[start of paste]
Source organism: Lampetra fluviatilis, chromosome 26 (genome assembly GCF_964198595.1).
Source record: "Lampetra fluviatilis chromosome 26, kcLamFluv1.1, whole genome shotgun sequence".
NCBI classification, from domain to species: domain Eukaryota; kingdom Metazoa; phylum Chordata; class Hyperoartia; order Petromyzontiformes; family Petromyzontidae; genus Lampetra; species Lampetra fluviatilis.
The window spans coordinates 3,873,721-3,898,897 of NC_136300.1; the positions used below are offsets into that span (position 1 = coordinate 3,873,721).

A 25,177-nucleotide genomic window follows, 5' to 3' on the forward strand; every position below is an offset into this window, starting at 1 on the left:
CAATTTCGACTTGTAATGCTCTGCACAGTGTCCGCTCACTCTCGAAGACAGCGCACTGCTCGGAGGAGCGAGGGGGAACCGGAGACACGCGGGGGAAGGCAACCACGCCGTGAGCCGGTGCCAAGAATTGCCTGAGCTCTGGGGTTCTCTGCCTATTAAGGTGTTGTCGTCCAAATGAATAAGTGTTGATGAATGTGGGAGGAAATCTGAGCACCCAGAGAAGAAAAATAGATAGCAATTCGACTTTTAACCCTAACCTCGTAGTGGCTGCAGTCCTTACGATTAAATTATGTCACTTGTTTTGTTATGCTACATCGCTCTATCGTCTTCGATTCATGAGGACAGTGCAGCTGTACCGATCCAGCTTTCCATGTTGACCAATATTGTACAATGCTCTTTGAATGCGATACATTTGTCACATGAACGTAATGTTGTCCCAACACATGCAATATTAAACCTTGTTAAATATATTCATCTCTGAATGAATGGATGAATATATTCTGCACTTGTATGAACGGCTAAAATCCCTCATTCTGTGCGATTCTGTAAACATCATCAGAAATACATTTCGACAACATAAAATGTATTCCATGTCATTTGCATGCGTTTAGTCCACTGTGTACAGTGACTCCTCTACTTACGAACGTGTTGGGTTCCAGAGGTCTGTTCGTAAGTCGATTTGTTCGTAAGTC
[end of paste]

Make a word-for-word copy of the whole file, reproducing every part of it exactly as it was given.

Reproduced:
Source organism: Lampetra fluviatilis, chromosome 26 (genome assembly GCF_964198595.1).
Source record: "Lampetra fluviatilis chromosome 26, kcLamFluv1.1, whole genome shotgun sequence".
NCBI classification, from domain to species: domain Eukaryota; kingdom Metazoa; phylum Chordata; class Hyperoartia; order Petromyzontiformes; family Petromyzontidae; genus Lampetra; species Lampetra fluviatilis.
The window spans coordinates 3,873,721-3,898,897 of NC_136300.1; the positions used below are offsets into that span (position 1 = coordinate 3,873,721).

A 25,177-nucleotide genomic window follows, 5' to 3' on the forward strand; every position below is an offset into this window, starting at 1 on the left:
CAATTTCGACTTGTAATGCTCTGCACAGTGTCCGCTCACTCTCGAAGACAGCGCACTGCTCGGAGGAGCGAGGGGGAACCGGAGACACGCGGGGGAAGGCAACCACGCCGTGAGCCGGTGCCAAGAATTGCCTGAGCTCTGGGGTTCTCTGCCTATTAAGGTGTTGTCGTCCAAATGAATAAGTGTTGATGAATGTGGGAGGAAATCTGAGCACCCAGAGAAGAAAAATAGATAGCAATTCGACTTTTAACCCTAACCTCGTAGTGGCTGCAGTCCTTACGATTAAATTATGTCACTTGTTTTGTTATGCTACATCGCTCTATCGTCTTCGATTCATGAGGACAGTGCAGCTGTACCGATCCAGCTTTCCATGTTGACCAATATTGTACAATGCTCTTTGAATGCGATACATTTGTCACATGAACGTAATGTTGTCCCAACACATGCAATATTAAACCTTGTTAAATATATTCATCTCTGAATGAATGGATGAATATATTCTGCACTTGTATGAACGGCTAAAATCCCTCATTCTGTGCGATTCTGTAAACATCATCAGAAATACATTTCGACAACATAAAATGTATTCCATGTCATTTGCATGCGTTTAGTCCACTGTGTACAGTGACTCCTCTACTTACGAACGTGTTGGGTTCCAGAGGTCTGTTCGTAAGTCGATTTGTTCGTAAGTC